I am posting this here because I wanted to say how accurate your information in this video is. My dog did not bat an eyelash until my dogtra collar was at level 40 (it goes from 0-127) I checked the fit and ensured the collar was making contact a dozen times but he simply did not react until level 40. I have great success with him using levels 40 to 60. There is no verbalization, just a slight head twitch, and if he is REALLY distracted, all I have to do is turn it to 55 or 60 and nik him... no constant, just a short nik. I have even used it at level 65 on my own thigh, hand and fingertips. On my thigh, I felt a slight sting but on my hand. it simply makes your muscles contract. Your video is accurate. Bottom line, my dog has a better life now that he is being training with a remote trainer. Before the remote trainer, he rarely left the lead.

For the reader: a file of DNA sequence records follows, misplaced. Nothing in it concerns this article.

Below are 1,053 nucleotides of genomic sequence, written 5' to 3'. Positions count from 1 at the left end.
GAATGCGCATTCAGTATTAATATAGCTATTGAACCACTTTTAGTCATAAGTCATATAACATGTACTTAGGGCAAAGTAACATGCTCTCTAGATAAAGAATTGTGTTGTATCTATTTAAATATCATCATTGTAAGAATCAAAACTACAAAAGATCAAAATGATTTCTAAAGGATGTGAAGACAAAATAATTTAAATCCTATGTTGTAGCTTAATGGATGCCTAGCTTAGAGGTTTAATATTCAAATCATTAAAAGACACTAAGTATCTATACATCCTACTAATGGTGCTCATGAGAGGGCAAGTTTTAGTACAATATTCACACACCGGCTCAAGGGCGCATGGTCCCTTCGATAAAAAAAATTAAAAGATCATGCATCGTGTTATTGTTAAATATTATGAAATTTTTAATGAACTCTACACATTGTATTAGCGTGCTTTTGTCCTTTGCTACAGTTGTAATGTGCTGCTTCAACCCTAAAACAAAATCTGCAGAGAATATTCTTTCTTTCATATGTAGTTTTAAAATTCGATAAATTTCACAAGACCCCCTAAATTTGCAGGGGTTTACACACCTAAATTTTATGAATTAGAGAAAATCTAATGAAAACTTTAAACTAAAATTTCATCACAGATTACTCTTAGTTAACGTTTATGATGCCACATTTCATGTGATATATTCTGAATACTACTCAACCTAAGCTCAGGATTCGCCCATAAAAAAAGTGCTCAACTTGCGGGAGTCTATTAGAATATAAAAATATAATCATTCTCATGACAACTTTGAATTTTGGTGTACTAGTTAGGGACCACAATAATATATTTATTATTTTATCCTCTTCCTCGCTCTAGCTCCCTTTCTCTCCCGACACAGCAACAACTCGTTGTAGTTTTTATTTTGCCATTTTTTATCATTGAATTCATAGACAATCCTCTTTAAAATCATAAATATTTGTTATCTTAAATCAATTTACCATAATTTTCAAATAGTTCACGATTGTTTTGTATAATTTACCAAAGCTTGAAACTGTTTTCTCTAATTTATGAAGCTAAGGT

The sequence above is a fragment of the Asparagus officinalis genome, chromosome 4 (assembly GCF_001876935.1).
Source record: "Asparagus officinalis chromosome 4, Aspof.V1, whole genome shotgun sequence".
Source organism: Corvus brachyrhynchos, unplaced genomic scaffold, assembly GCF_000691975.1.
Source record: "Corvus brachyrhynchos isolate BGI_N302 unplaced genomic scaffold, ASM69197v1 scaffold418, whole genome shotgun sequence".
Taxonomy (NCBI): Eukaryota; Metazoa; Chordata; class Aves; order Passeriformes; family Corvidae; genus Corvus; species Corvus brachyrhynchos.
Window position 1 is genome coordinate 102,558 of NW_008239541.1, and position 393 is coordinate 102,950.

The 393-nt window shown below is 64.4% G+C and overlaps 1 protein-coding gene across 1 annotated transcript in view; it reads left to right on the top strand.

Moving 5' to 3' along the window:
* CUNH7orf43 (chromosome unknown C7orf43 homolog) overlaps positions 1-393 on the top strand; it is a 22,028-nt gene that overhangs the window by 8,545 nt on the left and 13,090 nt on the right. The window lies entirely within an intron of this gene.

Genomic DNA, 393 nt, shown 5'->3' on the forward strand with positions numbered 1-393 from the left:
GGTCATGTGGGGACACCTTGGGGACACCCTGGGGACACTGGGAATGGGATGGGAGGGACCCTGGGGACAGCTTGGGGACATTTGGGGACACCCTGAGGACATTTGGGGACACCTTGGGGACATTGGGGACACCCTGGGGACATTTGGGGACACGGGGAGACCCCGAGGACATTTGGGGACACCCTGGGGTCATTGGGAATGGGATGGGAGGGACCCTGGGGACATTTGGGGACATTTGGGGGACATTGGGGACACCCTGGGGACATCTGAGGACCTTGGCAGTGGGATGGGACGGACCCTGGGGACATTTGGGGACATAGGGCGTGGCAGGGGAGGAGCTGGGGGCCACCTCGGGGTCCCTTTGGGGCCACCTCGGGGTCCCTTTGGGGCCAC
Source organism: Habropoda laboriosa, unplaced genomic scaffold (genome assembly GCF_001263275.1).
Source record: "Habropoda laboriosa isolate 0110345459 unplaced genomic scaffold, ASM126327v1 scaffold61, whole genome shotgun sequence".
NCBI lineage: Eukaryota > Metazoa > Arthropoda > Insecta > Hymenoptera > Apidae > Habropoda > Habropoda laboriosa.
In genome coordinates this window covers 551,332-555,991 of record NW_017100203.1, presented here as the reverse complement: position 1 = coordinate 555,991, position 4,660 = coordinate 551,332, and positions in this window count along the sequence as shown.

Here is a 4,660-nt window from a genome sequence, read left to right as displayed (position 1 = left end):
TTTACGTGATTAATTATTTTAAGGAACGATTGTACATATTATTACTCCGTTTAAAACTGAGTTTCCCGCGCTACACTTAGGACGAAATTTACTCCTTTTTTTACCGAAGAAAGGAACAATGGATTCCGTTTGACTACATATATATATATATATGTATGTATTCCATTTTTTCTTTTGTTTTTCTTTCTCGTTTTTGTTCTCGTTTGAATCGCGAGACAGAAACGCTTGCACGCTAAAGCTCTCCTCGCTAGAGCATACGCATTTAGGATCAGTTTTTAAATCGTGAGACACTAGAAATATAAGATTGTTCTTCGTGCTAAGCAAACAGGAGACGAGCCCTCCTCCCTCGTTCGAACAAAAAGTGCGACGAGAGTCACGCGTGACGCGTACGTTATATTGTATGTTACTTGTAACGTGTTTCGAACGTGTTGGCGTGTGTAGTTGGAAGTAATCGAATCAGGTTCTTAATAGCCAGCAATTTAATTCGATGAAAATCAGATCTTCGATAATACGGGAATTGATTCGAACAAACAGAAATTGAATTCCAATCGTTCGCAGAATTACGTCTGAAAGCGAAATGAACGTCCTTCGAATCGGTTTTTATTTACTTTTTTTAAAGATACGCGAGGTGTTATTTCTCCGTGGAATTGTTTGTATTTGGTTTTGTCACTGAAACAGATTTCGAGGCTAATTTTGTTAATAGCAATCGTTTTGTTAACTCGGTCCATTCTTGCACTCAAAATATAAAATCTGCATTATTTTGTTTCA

After seeing how amazing your obidience videos were, I ordered your nosework DVDs. You and Andrew Ramsey show and explain odor work in a very simple way that is easy to understand. I have created a training lab, schooled up my partner as a handler/training, and have seen more focused response after only 3 training sesions with my dog.
Again, you guys are amazing and I am very fortunate to have found this information. It literally has made my life better, my dog amazing and my job think I'm a superstar.
I could write about how great you guys are for hours (my partner at work says I won't shut up about dog stuff) but anyone who owns any of your products already knows.
Written on February 27, 2015